I had the great pleasure of interviewing the New York Times bestselling author of Take the Stairs, productivity expert and new friend, Rory Vaden.
My friends, slow down today. Take a few minutes to listen to our discussion on accountability — and how it will change your life.
Here is the transcript from our interview:
Q: I know a lot of the Rising Above community has already checked out your book, your blogs – but for those of us who don’t know as much about you: give us the nickel tour of Rory.
A: Well you think about yourself for a second. The last time that you were in front of a set of escalators and some stairs: did you take the stairs? And for most of us, the answer is no. Most of us take the escalator. We live in an escalator world. We live in this world of shortcuts, paths of least resistance, looking for magic pills, secrete potions and hidden formulas. Our whole philosophy can be boiled down to three words: take the stairs. And really one word. We believe that success and anything that matters to you in life is rooted in self-discipline, and so over the last fifteen years, I’ve been studying self-discipline very rigorously. And the media refers to me as a self-discipline strategist so we’ve kind of adopted that. That is what we love that is what we are passionate about doing is helping people leverage self-discipline and understand it so they can achieve their goals in life.
Q: Tell us about your professional journey so folks hear that you don’t only preach it but that you have lived it.
A: Let’s talk about when I wasn’t doing self-discipline because that is a lot about how I got here. Nine years ago I was 40 pounds heavier than I am now. I had $50,000 in personal debt. My business was losing tens of thousands of dollars – it was a dark place. Take the stairs is now translated into ten forward languages and the NYC time bestselling, I never saught out to solve the world’s problems. At the beginning it was really about solving my own. Once I really started to understand self-discipline I’ve been able to apply that to a lot of things. I made a quarter million dollars in four summers knocking on doors, toast masters, spoke 304 times for free to prepare for this contest. Then that little company that was four people that was losing 10s of 1,000s of dollars has now grown to 76 full-time employees, one-on-one sales coaching, coached over 2,700 people, have consulting clients in 25 different countries, speak and write books.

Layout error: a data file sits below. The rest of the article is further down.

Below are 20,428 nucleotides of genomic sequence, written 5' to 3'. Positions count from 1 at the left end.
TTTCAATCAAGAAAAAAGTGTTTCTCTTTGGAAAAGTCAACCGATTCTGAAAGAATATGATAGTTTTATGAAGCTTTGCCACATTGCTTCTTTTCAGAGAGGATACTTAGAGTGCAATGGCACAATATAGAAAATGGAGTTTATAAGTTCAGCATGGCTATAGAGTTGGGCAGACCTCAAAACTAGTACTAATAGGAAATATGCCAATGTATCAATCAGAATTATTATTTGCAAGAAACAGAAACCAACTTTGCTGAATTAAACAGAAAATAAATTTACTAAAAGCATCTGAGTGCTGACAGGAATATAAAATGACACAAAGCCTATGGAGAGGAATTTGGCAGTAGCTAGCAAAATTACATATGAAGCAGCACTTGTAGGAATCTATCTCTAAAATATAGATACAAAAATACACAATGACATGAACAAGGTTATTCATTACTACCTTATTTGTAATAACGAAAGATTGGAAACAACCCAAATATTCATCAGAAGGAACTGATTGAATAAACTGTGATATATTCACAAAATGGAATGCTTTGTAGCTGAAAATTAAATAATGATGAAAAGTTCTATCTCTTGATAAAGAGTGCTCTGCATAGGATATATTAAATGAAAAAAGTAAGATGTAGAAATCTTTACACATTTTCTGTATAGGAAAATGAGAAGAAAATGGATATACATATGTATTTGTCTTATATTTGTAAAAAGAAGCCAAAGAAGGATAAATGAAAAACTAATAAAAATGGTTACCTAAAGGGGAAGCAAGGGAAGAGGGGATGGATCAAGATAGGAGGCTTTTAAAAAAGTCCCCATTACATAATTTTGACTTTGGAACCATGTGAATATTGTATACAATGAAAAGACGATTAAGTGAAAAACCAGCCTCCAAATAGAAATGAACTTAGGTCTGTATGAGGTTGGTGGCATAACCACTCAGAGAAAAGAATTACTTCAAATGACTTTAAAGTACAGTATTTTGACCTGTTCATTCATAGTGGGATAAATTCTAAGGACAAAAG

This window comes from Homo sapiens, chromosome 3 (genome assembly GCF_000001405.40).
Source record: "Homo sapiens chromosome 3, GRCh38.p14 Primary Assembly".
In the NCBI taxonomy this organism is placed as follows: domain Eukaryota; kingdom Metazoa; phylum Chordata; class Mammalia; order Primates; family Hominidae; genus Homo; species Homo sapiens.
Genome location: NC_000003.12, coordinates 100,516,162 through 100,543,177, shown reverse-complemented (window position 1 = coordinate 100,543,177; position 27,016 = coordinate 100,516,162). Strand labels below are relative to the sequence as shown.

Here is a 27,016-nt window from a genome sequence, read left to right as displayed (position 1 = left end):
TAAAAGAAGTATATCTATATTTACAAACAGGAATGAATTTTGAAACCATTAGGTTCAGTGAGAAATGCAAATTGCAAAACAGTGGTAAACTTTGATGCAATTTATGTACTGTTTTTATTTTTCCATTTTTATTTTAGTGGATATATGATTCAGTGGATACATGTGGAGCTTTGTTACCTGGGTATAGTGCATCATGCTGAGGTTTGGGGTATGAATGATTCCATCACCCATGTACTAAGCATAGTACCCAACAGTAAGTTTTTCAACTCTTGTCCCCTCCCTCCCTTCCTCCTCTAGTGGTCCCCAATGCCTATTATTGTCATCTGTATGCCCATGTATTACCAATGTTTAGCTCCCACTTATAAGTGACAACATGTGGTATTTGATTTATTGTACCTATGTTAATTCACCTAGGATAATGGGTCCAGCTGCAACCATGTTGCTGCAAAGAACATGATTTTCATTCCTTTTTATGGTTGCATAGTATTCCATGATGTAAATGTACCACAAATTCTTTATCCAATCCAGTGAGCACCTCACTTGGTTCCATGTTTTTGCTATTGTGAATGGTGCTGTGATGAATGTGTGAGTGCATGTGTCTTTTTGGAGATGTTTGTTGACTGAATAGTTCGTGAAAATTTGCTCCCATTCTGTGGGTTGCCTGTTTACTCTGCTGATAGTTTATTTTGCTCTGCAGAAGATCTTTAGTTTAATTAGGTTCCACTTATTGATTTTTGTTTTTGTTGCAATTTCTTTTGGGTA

Q: I know you are an expert at self-discipline – part of that is accountability. That is our theme this month at Rising Above is choosing accountability: choosing it, being intentional about it. I reached out to you hoping you could share us some ideas, believes and concepts so we can be more accountable in our own lives.
A: Well, I think accountability and just being willing to be held accountable is so powerful, important. We think of being accountable is bad and scary – but the only time it is scary is when you don’t have confidence in your own integrity. When you don’t have confidence that you are a person who will do what you say you are going to do. I don’t mean this in a righteous way, if you struggle with integrity it is a very serious issue and it is hard. The way to build integrity is by simply doing things you say you are going to do. It can be small: hey I am going to meet you for lunch at this place at this time – and you be there.